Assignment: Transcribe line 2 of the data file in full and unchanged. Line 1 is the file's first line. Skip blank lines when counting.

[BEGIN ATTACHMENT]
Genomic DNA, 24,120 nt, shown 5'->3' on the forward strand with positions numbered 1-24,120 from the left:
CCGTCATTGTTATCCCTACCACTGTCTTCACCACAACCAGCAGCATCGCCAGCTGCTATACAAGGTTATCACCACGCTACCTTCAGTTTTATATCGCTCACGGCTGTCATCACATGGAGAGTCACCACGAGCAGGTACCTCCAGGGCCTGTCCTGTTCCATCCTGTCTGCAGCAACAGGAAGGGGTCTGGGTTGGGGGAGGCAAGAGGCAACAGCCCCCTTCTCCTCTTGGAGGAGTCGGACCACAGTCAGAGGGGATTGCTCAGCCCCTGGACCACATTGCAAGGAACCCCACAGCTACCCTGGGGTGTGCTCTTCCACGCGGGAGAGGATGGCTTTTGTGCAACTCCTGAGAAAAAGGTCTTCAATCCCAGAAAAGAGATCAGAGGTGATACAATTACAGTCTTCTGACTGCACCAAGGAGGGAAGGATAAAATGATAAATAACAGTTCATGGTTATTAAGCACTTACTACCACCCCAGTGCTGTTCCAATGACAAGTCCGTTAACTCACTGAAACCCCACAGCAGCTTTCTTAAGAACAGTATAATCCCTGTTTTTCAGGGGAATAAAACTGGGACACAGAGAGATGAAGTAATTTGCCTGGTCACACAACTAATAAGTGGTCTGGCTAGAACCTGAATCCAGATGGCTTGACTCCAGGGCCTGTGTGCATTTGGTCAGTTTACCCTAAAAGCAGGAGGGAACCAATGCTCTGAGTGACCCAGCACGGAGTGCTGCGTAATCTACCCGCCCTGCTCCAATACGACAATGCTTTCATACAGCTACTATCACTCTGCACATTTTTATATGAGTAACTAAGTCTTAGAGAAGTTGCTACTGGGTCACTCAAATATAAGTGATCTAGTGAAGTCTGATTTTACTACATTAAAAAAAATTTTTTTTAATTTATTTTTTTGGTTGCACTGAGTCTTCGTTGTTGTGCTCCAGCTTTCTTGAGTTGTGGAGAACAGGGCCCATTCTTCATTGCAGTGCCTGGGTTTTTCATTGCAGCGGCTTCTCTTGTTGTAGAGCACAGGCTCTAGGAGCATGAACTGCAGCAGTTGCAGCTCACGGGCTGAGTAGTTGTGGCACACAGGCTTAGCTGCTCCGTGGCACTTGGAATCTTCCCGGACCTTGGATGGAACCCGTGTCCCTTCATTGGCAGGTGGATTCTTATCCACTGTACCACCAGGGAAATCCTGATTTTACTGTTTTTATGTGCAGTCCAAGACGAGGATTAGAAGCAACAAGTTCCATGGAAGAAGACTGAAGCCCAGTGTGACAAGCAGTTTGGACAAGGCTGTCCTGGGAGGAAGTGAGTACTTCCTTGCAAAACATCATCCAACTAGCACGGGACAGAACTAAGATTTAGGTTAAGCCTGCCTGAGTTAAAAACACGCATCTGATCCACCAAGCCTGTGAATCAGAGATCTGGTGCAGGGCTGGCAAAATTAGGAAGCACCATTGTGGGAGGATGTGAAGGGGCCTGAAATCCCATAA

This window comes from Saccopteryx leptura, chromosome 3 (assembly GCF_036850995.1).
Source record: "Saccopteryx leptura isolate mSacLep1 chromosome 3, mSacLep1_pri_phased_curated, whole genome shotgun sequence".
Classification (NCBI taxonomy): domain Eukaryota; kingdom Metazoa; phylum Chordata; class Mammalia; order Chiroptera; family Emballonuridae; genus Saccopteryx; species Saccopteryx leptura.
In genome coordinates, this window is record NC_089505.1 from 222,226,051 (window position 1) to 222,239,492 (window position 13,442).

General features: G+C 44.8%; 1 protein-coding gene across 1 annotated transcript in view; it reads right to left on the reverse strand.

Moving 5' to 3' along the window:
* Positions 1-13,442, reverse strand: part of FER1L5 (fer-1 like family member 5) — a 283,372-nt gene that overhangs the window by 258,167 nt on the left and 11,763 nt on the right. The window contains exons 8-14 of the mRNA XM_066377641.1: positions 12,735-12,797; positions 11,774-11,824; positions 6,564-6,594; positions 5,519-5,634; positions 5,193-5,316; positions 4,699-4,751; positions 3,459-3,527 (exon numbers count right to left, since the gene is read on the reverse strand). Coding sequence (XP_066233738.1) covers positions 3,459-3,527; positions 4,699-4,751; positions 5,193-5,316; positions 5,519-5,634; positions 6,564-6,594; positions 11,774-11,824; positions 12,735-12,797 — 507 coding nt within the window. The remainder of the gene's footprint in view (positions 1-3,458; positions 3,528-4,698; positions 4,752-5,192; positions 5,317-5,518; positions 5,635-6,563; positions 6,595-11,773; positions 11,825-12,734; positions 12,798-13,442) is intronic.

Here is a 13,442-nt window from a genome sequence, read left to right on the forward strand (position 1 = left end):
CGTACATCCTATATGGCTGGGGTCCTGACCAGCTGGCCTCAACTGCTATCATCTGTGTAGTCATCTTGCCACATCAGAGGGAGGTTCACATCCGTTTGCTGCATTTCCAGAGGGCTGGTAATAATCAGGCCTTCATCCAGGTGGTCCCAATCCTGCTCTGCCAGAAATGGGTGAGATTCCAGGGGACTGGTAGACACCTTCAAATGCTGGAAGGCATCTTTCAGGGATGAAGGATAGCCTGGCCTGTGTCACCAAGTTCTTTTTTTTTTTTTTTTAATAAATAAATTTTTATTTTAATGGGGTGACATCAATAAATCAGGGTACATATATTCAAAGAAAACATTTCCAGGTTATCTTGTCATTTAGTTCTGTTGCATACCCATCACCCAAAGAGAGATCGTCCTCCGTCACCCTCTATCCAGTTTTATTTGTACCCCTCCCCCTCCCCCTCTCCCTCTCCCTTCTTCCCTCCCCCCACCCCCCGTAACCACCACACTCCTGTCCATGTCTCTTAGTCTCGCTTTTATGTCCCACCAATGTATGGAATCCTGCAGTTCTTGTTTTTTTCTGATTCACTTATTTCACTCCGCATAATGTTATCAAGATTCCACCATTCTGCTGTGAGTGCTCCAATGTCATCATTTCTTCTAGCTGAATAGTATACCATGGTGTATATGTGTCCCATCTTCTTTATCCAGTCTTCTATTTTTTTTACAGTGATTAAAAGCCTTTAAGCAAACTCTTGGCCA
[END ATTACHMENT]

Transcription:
CCGTCATTGTTATCCCTACCACTGTCTTCACCACAACCAGCAGCATCGCCAGCTGCTATACAAGGTTATCACCACGCTACCTTCAGTTTTATATCGCTCACGGCTGTCATCACATGGAGAGTCACCACGAGCAGGTACCTCCAGGGCCTGTCCTGTTCCATCCTGTCTGCAGCAACAGGAAGGGGTCTGGGTTGGGGGAGGCAAGAGGCAACAGCCCCCTTCTCCTCTTGGAGGAGTCGGACCACAGTCAGAGGGGATTGCTCAGCCCCTGGACCACATTGCAAGGAACCCCACAGCTACCCTGGGGTGTGCTCTTCCACGCGGGAGAGGATGGCTTTTGTGCAACTCCTGAGAAAAAGGTCTTCAATCCCAGAAAAGAGATCAGAGGTGATACAATTACAGTCTTCTGACTGCACCAAGGAGGGAAGGATAAAATGATAAATAACAGTTCATGGTTATTAAGCACTTACTACCACCCCAGTGCTGTTCCAATGACAAGTCCGTTAACTCACTGAAACCCCACAGCAGCTTTCTTAAGAACAGTATAATCCCTGTTTTTCAGGGGAATAAAACTGGGACACAGAGAGATGAAGTAATTTGCCTGGTCACACAACTAATAAGTGGTCTGGCTAGAACCTGAATCCAGATGGCTTGACTCCAGGGCCTGTGTGCATTTGGTCAGTTTACCCTAAAAGCAGGAGGGAACCAATGCTCTGAGTGACCCAGCACGGAGTGCTGCGTAATCTACCCGCCCTGCTCCAATACGACAATGCTTTCATACAGCTACTATCACTCTGCACATTTTTATATGAGTAACTAAGTCTTAGAGAAGTTGCTACTGGGTCACTCAAATATAAGTGATCTAGTGAAGTCTGATTTTACTACATTAAAAAAAATTTTTTTTAATTTATTTTTTTGGTTGCACTGAGTCTTCGTTGTTGTGCTCCAGCTTTCTTGAGTTGTGGAGAACAGGGCCCATTCTTCATTGCAGTGCCTGGGTTTTTCATTGCAGCGGCTTCTCTTGTTGTAGAGCACAGGCTCTAGGAGCATGAACTGCAGCAGTTGCAGCTCACGGGCTGAGTAGTTGTGGCACACAGGCTTAGCTGCTCCGTGGCACTTGGAATCTTCCCGGACCTTGGATGGAACCCGTGTCCCTTCATTGGCAGGTGGATTCTTATCCACTGTACCACCAGGGAAATCCTGATTTTACTGTTTTTATGTGCAGTCCAAGACGAGGATTAGAAGCAACAAGTTCCATGGAAGAAGACTGAAGCCCAGTGTGACAAGCAGTTTGGACAAGGCTGTCCTGGGAGGAAGTGAGTACTTCCTTGCAAAACATCATCCAACTAGCACGGGACAGAACTAAGATTTAGGTTAAGCCTGCCTGAGTTAAAAACACGCATCTGATCCACCAAGCCTGTGAATCAGAGATCTGGTGCAGGGCTGGCAAAATTAGGAAGCACCATTGTGGGAGGATGTGAAGGGGCCTGAAATCCCATAA